Groundwater Availability of the Trinity Aquifer, Hill Country Area, Texas: Numerical Simulations through 2050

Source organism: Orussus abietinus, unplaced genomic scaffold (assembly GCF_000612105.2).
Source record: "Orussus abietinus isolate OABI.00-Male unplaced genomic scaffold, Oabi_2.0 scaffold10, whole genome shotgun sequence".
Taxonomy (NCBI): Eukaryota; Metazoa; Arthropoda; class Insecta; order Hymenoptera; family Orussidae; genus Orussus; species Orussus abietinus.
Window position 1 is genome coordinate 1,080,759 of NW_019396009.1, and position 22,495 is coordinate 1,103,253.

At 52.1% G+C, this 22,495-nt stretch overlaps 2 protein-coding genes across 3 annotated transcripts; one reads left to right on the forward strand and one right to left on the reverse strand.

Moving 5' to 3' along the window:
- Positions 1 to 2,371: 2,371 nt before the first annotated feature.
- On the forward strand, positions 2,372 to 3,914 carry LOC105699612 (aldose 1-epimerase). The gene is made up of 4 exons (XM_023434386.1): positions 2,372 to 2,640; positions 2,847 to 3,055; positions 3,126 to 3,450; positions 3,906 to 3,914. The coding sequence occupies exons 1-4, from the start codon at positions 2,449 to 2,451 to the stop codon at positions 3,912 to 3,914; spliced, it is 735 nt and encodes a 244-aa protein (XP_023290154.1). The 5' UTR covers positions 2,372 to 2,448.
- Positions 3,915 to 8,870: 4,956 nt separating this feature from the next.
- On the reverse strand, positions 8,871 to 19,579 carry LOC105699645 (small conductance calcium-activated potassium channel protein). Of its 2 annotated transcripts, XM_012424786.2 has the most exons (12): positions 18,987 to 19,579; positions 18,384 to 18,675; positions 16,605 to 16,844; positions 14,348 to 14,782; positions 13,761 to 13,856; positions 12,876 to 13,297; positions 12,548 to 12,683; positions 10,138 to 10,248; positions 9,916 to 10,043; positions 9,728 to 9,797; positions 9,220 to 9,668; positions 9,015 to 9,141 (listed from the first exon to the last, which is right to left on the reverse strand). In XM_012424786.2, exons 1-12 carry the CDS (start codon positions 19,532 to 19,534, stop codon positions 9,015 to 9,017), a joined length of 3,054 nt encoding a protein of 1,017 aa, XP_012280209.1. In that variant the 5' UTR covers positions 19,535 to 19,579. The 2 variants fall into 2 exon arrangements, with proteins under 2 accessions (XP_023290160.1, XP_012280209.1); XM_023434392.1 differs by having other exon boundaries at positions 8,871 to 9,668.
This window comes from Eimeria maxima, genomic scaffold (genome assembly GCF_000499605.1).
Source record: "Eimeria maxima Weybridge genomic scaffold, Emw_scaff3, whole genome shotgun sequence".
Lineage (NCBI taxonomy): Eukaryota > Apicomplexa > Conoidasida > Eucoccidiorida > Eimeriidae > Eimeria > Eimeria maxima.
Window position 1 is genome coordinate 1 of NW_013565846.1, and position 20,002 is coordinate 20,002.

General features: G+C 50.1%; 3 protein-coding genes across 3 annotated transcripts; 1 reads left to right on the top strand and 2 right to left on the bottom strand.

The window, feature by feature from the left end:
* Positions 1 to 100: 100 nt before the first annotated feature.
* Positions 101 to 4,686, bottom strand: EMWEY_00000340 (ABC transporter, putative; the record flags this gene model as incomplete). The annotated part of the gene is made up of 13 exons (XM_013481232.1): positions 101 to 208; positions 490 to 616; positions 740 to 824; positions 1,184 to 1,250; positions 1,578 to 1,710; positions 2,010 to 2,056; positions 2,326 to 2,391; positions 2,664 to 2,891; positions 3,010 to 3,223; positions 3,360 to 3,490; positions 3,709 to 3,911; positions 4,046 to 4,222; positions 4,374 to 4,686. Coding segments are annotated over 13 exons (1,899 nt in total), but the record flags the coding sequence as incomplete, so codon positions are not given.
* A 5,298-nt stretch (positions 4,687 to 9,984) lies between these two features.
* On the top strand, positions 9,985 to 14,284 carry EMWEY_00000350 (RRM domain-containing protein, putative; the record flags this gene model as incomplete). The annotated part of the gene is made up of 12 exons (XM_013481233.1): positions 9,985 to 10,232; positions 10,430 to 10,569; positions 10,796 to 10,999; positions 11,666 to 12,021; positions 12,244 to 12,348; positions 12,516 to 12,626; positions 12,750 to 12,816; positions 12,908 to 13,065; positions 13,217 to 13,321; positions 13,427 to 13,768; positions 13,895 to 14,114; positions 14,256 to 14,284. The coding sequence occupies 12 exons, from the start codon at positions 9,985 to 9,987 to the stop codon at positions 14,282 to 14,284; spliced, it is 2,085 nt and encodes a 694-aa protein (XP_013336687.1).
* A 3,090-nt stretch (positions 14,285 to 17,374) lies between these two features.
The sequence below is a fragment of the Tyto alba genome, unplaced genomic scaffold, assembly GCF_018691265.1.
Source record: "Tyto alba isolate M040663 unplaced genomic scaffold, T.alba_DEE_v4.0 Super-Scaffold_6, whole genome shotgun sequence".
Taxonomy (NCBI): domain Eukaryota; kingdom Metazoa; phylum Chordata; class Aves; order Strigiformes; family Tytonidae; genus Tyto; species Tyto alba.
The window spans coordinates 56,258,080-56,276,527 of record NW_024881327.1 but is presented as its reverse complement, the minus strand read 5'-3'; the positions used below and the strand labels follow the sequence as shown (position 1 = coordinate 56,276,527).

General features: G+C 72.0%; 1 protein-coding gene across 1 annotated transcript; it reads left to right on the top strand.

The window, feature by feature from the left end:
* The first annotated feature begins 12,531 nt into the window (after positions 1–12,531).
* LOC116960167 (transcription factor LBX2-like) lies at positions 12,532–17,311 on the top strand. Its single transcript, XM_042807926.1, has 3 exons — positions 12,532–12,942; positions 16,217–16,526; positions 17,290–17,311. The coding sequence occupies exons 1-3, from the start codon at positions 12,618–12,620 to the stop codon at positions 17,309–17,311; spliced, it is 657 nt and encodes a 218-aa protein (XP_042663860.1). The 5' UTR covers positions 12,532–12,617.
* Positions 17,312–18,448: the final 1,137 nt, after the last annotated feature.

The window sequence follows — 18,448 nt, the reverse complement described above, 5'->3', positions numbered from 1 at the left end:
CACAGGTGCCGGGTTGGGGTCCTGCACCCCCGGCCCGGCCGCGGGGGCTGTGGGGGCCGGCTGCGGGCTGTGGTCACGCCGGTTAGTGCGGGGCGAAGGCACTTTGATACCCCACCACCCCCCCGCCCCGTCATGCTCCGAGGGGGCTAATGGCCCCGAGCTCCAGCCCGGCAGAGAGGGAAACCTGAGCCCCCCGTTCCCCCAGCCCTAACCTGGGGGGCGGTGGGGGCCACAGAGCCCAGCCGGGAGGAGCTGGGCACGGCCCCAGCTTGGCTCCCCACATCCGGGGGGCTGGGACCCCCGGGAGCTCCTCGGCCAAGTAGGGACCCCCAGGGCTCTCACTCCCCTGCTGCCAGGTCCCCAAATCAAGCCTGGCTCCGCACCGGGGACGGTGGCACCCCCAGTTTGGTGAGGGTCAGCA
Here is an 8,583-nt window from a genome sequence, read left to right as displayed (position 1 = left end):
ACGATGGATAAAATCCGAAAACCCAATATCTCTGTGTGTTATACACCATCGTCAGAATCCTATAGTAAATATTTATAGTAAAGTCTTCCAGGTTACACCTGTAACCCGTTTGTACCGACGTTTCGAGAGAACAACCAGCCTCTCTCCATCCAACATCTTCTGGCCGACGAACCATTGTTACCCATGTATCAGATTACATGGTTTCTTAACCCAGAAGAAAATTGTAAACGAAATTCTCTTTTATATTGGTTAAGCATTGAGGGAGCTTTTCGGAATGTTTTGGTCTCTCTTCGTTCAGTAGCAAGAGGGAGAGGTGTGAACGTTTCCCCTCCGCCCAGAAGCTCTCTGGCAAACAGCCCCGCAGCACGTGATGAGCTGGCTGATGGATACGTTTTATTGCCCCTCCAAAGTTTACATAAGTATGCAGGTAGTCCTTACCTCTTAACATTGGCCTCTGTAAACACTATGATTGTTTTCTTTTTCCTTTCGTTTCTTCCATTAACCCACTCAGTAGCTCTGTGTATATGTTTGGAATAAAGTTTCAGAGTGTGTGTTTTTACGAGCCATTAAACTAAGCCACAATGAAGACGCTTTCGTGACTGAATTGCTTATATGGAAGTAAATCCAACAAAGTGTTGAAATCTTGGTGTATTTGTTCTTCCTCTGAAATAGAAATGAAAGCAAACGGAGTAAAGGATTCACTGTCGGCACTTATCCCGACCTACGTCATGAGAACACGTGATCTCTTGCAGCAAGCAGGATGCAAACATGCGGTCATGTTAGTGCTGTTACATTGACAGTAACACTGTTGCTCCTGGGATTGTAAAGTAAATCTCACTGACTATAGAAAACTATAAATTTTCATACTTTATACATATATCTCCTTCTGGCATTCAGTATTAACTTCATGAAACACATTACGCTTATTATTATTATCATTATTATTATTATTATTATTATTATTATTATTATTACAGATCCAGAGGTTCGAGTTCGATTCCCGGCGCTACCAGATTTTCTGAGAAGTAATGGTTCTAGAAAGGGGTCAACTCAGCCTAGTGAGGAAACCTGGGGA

A three-dimensional, numerical groundwater flow model of the Middle Trinity aquifer in the Hill Country area of south-central Texas was developed to help estimate groundwater availability and water levels in response to pumping and potential future droughts. The model includes historical information on the aquifer and incorporates results of new studies on water levels, structure, hydraulic properties, and recharge rates. A steady-state model was calibrated for 1975 hydrologic conditions when water levels in the aquifer were near equilibrium, and a transient model was calibrated for 1996 through 1997 when the climate transitioned from a dry to a wet period. Using the model, values of recharge, hydraulic conductivity, specific storage, and specific yield were calibrated for the aquifer. The model was used to predict future water levels and saturated thickness under drought-ofrecord conditions using estimates of future groundwater demands based on demand numbers from the Regional Water Planning Groups. The model predicts that the area near Cibolo Creek in northern Bexar, southern Kendall, and western Comal counties is the most susceptible to future water-level declines due to increased demand and potential droughts. If a drought similar to the droughtof-record occurs in the future, the model suggests that water levels may decrease as much as 100 ft in this area by 2010 and that a large part of the aquifer may be depleted in this area by 2030. The model suggests that water levels may decline nearly 100 ft in the Dripping Springs area by 2040. Hays, Blanco, Travis, southeastern Kerr, and eastern Bandera counties may experience moderate water-level declines (50 to 100 ft) in response to projected demands and potential drought as early as 2010. The model suggests that major rivers may continue to flow seasonally even with increased pumping and under drought conditions.